At the beginning of Cortes search for the Aztecs, he and his men took many of the locals captive, one of which they found special, so they baptized her and renamed her Marina. Marina quickly became Cortes lover and out of loyalty to him also served as his interpreter, Translator, Guide, and Counselor. Cortes and his men quickly found a better harbor spot a little North of San Juan, this spot would be named La Villa Rica De La Vera Cruz, or The Rich Village Of The Vera Cruz. Later this name would be shortened to Vera Cruz. Just as Velasquez had predicted, Cortes went off on his own, and abandoned the authority of everyone else in the new world. Using some strategic thinking, Cortes quickly eliminated some of his less trustworthy men, for fear that they would rise up against his personal crusade in Mexico. Shortly after eliminating these men, Cortes began his historic march to inner Mexico. Despite a peace agreement with Montezuma, Cortes began his march toward the Aztec capital city of Tenochtitlan. On his way to Tenochtitlan, Cortes took control of a tribe of natives known as the Tlascalans. These Tlascans were quickly made allies to Spain due mostly to the fact that they were enemies of the native Aztecs.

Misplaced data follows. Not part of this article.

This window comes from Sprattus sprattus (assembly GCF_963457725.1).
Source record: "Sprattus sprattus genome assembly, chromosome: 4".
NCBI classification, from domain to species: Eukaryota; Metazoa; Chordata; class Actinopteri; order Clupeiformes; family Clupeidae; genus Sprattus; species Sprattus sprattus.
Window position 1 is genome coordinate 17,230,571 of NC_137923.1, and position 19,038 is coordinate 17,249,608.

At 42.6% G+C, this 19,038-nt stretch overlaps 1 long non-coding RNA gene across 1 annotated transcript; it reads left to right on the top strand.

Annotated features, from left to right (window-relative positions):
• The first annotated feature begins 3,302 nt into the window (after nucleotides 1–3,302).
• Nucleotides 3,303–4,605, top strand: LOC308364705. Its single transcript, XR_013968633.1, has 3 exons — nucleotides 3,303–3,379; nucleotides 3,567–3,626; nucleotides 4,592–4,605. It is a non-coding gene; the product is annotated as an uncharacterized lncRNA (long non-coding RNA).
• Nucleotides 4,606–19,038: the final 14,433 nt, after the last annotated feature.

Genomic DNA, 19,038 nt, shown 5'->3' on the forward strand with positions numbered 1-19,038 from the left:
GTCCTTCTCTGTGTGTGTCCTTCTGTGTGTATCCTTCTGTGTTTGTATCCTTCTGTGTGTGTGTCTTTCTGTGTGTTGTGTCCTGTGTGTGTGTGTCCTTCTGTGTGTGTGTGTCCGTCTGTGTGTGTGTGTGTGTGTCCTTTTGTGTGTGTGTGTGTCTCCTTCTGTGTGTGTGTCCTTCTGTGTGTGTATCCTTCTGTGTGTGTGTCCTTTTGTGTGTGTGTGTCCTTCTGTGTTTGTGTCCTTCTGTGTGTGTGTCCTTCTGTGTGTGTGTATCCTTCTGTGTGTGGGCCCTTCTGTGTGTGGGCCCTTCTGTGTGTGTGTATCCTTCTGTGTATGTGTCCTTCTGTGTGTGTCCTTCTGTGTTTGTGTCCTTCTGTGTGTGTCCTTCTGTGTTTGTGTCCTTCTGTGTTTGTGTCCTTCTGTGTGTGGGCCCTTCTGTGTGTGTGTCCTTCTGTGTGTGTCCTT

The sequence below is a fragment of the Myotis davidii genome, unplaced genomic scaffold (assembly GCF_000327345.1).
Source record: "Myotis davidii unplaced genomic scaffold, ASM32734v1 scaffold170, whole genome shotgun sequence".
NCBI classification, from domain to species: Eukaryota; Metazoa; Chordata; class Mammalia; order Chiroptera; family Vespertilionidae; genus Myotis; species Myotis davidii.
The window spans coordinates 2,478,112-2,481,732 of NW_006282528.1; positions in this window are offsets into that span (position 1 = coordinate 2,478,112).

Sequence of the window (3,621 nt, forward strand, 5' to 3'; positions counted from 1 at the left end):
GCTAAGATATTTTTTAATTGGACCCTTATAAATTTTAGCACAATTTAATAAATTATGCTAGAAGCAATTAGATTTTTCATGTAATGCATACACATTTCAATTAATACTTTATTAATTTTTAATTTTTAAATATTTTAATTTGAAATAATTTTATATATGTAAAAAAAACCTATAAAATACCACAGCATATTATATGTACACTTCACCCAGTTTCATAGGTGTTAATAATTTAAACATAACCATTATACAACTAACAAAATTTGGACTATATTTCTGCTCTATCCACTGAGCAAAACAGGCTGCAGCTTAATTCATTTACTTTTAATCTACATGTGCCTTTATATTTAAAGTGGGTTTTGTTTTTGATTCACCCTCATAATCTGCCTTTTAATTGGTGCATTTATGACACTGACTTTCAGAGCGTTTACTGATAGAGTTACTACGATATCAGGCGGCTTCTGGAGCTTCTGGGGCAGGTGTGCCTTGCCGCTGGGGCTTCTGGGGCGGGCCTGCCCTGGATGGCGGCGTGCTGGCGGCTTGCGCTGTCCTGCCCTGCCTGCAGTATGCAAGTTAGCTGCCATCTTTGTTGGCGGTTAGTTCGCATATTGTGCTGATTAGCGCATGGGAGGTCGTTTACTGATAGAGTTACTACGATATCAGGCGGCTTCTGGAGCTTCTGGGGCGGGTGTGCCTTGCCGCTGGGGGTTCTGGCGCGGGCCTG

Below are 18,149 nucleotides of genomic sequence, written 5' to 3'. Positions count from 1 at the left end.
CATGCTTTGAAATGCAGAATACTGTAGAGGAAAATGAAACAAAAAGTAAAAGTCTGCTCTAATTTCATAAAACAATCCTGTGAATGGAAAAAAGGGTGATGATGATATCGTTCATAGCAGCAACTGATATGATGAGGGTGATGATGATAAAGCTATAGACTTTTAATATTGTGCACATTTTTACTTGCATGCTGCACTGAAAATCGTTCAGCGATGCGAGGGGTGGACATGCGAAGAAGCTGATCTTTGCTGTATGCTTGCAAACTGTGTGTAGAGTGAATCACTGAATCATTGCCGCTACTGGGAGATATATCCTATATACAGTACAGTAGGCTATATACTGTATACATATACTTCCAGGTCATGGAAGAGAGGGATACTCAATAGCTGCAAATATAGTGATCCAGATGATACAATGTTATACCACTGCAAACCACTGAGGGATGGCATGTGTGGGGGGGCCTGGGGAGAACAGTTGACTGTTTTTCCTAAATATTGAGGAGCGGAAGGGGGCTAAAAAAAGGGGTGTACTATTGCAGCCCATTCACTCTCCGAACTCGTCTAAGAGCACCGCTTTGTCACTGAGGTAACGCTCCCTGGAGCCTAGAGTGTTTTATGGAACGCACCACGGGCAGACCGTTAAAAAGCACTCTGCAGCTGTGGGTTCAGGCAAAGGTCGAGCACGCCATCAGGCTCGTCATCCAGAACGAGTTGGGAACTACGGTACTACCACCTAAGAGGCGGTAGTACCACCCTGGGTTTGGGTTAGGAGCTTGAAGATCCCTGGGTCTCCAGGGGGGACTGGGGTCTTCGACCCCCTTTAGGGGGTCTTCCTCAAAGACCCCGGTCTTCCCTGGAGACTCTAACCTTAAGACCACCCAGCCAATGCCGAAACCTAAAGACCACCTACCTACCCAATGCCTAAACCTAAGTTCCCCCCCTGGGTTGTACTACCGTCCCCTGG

Throughout Cortes march Montezuma had hoped for a treaty of peace. Not getting the same interest from Cortes, Montezuma stayed peaceful, was determined to wait on the Spanish, and to find out more about their purpose in Mexico. On November 8, 1519, Cortes and his men finally entered the Aztec capital and created a Spanish stronghold. Upon entering the capital city, Cortes was looked at by the Aztecs as a god, whose return had been prophesized for many generations. Cortes gave his men privilege to wander among the village on their own. Despite a friendly welcome from the Aztecs, Cortes still feared an Aztec uprising against his establishment. In order to keep himself and his troops safe, Cortes took Montezuma hostage and demanded a hefty ransom of gold and jewel s. In April of 1520, Cortes found out that another Spaniard came to Mexico, of course Cortes was very displeased with this, and he decided to leave the Aztec capital to meet his competition at the shore. Upon receiving his competition, Cortes convinced all of the opposing forces to abandon prior orders, and join his troops.